Holly Rogers named to Ladder Down Class of 2022!

Source: Melick & Porter, LLP

Melick & Porter is pleased to announce its Diamond Level sponsorship of Ladder Down, a program that empowers women lawyers to excel through leadership, business development, and mentoring opportunities.

M&P’s very own Holly Rogers has been selected to participate in this valuable career enrichment program. Holly is one of just 24 talented women lawyers in the Ladder Down Class of 2022.

Ladder Down is a phenomenal program founded by two female attorneys, and we encourage law firms committed to the support of women lawyers everywhere to consider supporting its efforts.

 

Envista Forensics White Paper

Designed to Fail Controlling How Machinery and Systems React When Failure Happens

Author: Melissa Simpson, P.E., Project Engineer, Envista Forensics

Although the phrase “failure is not an option” may be a common philosophy, the prudent engineer will consider the effects of failure and the preferred outcome in order to mitigate dangerous or undesirable results. Though the future cannot be predicted with certainty, the certainty of failure is assured. When it comes to the design of machinery or systems, there is a reasonable expectation for engineers to render a design with careful consideration to operation in both ideal and less-than ideal circumstances. Following industry standards and best practices are implicit in responsible engineering. Read the full article

 

Uninsured and Underinsured Motorist Coverage in New Jersey

Source: Zarwin, Baum, DeVito, Kaplan Schaer Toddy, PC

On January 10, 2022, New Jersey lawmakers agreed to proposed litigation exposing insurers to potential bad faith lawsuits where an unreasonable delay or denial of payment on uninsured or underinsured motorist benefits is determined to have taken place. S.B. 1559, known as the New Jersey Insurance Fair Conduct Act, was then signed by Governor Phil Murphy, and the statute went into effect on Tuesday, January 18. Notably, the new law allows litigants successful in proving a claim under this statute to recover extra-contractual damages, up to three times the limit of their policy, as well as attorney’s fees.
As is common with newly enacted statutes, there is some question as to how the law will be applied. The law enables those entitled to uninsured (UM) or underinsured (UIM) coverage to file suit against an insurer who has:
  1. unreasonably denied a claim for coverage or payment of benefits,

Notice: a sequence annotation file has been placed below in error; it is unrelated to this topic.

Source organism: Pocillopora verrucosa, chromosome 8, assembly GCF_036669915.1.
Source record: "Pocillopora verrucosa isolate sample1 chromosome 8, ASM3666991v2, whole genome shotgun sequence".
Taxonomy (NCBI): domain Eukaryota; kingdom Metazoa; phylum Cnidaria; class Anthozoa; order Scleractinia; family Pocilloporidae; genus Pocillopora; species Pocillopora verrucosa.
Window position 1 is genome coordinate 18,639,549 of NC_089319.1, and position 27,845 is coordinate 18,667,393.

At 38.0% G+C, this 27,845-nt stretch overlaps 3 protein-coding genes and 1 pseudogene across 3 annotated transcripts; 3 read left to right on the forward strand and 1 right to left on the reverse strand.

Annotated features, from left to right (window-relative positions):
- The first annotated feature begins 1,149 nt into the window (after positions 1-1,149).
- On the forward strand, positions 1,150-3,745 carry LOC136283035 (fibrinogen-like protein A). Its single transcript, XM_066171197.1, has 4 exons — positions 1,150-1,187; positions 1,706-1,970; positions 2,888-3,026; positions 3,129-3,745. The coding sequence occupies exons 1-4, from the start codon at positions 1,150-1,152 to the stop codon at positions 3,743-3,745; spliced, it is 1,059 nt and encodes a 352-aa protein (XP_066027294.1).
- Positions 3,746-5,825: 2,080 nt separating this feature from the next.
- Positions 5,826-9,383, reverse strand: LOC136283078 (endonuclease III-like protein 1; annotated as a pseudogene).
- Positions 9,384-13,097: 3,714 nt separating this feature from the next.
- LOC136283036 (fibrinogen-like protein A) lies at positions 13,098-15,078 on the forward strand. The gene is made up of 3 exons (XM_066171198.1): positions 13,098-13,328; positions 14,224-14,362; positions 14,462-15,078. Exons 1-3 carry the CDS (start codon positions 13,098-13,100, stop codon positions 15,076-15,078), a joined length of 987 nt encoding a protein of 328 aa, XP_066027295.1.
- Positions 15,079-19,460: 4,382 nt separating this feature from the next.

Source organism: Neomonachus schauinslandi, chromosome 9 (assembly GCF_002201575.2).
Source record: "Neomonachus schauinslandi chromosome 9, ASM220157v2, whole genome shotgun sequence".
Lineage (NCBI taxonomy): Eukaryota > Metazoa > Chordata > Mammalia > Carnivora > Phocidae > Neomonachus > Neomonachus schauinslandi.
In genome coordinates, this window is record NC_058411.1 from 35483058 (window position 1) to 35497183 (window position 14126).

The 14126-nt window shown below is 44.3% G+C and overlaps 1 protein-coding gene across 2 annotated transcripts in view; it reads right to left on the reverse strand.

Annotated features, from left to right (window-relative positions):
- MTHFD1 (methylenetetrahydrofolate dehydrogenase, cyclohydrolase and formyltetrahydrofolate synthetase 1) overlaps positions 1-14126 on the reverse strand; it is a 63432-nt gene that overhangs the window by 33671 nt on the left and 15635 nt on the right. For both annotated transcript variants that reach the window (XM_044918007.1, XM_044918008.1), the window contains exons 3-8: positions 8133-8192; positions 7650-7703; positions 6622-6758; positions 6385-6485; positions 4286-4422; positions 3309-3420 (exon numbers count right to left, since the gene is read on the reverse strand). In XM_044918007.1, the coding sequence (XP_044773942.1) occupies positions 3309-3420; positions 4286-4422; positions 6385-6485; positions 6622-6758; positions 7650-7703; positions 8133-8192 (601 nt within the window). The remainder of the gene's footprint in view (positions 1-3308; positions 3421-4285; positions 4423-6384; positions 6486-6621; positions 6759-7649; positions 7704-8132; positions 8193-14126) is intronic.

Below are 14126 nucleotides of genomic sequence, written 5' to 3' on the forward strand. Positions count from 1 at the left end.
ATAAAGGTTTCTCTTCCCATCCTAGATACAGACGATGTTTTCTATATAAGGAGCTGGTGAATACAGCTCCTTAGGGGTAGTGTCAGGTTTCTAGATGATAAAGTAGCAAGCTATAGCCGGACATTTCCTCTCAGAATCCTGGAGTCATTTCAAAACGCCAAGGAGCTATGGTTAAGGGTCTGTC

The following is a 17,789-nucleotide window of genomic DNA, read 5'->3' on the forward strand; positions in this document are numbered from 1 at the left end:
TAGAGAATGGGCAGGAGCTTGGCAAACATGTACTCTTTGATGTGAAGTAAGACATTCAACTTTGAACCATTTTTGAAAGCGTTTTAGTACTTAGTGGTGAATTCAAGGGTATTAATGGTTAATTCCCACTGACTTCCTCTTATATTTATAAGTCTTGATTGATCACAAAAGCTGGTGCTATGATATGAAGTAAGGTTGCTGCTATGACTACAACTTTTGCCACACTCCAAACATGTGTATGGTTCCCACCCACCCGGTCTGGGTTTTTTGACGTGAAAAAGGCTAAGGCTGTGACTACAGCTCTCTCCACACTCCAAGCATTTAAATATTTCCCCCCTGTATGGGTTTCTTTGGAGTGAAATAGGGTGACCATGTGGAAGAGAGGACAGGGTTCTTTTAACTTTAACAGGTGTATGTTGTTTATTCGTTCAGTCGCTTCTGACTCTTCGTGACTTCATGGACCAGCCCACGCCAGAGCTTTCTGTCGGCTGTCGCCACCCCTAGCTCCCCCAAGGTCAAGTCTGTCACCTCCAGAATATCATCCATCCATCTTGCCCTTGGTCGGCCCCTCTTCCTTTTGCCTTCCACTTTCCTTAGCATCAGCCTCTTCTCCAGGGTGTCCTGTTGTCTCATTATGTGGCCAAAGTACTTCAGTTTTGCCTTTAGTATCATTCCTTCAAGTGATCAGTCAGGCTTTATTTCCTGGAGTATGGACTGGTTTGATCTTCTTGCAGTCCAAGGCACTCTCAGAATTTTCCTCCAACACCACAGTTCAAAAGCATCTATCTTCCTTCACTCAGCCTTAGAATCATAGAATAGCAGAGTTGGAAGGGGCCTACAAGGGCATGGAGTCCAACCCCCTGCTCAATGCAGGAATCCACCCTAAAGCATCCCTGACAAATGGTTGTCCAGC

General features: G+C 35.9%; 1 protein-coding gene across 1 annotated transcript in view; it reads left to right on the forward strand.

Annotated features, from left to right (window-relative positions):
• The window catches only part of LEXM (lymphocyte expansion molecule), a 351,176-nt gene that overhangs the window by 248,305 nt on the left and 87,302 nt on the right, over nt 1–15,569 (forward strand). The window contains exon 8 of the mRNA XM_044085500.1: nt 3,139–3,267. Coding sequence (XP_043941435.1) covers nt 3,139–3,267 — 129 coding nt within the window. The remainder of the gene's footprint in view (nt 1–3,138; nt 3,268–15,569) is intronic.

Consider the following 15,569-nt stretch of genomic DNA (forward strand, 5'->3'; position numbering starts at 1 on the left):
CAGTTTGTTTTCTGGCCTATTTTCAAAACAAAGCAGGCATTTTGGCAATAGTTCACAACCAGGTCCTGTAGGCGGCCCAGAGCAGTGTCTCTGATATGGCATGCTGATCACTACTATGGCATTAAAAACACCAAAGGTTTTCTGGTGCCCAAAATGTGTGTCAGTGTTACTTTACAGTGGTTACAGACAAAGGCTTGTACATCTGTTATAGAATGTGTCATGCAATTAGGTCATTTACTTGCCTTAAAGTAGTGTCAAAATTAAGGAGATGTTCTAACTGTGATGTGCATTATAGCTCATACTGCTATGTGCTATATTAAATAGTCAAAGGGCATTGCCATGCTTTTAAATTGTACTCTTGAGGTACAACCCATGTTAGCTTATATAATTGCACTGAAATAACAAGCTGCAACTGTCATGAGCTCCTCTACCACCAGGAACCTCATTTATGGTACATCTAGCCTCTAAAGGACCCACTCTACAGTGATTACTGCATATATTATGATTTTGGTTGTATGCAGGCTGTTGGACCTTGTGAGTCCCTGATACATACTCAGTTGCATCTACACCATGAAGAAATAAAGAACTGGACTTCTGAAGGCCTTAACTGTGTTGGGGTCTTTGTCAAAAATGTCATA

2. unreasonably delayed coverage or payment of benefits, or
  3. Any violation of the provisions of section 4 of P.L. 1947, c. 379 (C. 17:29B-4)[1]
An individual who brings suit against an insurance carrier, pursuant to this act, shall not be required to prove the insurance company’s actions were of such a frequency as to indicate a general business practice.
If the claimant establishes a violation of this new Act, they are entitled to:
  1. Actual damages caused by the violation of this act, which shall include, but not be limited to, actual trial verdicts that shall not exceed three times the applicable coverage amount; and
  2. Pre- and post-judgment interest, reasonable attorney’s fees, and all reasonable litigation expenses
It is important to note the new statute is limited to UM and UIM coverage, and not to other coverages provided by the insurer. Where, as is the case here, a statute contains such seemingly subjective standards as “unreasonable behavior,” the question will frequently arise how exactly an insurance company may properly act without triggering exposure. Aside from the specific examples identified above, there will, unfortunately, be little actual guidance until the statute is implicated in future litigation.
One final note on the breadth of applicability of the new statute. “Insurers” under the new law is defined to include “any individual, corporation, association, partnership or other legal entity which issues, executes, renews or delivers an insurance policy in this State, or which is responsible for determining claims made under the policy.” The clear implication based on the plain language of the statute is the newly created statutory bad faith liability could potentially attach to individual claims adjusters. Whether this is simply a poorly worded statute or the legislature’s intention was to actually hold individual adjusters personally liable is not yet clear.
Please contact Matthew Kessler ([email protected]) or Philip Odett ([email protected]) with any questions on the new statute or any aspect of New Jersey automobile coverage or litigation.
[1] Section 4 of the referenced statute (known as the New Jersey Unfair Claims Settlement Practices Act) lays out 15 prohibited actions; violation of these provisions is one of the bases for recovery under the New Jersey Insurance Fair Conduct Act.
 
<< first < Prev 1 2 3 4 5 6 7 8 9 10 Next > last >>

Page 2 of 17